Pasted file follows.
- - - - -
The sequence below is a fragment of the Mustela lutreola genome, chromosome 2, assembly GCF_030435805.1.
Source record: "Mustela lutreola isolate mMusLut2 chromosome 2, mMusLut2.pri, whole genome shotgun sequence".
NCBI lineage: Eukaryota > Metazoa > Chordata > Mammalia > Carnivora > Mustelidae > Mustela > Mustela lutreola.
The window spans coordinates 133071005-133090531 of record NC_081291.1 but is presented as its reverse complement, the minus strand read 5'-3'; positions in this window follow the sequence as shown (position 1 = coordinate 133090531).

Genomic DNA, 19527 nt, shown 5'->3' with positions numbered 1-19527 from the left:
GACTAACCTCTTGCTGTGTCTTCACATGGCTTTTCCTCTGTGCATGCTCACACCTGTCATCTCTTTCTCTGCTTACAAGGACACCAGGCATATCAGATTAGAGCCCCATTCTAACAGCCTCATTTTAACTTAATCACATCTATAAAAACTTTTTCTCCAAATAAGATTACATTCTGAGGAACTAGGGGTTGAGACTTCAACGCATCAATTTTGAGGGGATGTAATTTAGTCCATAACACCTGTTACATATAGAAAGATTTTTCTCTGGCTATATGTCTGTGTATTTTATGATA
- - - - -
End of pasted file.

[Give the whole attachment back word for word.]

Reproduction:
The sequence below is a fragment of the Mustela lutreola genome, chromosome 2, assembly GCF_030435805.1.
Source record: "Mustela lutreola isolate mMusLut2 chromosome 2, mMusLut2.pri, whole genome shotgun sequence".
NCBI lineage: Eukaryota > Metazoa > Chordata > Mammalia > Carnivora > Mustelidae > Mustela > Mustela lutreola.
The window spans coordinates 133071005-133090531 of record NC_081291.1 but is presented as its reverse complement, the minus strand read 5'-3'; positions in this window follow the sequence as shown (position 1 = coordinate 133090531).

Genomic DNA, 19527 nt, shown 5'->3' with positions numbered 1-19527 from the left:
GACTAACCTCTTGCTGTGTCTTCACATGGCTTTTCCTCTGTGCATGCTCACACCTGTCATCTCTTTCTCTGCTTACAAGGACACCAGGCATATCAGATTAGAGCCCCATTCTAACAGCCTCATTTTAACTTAATCACATCTATAAAAACTTTTTCTCCAAATAAGATTACATTCTGAGGAACTAGGGGTTGAGACTTCAACGCATCAATTTTGAGGGGATGTAATTTAGTCCATAACACCTGTTACATATAGAAAGATTTTTCTCTGGCTATATGTCTGTGTATTTTATGATA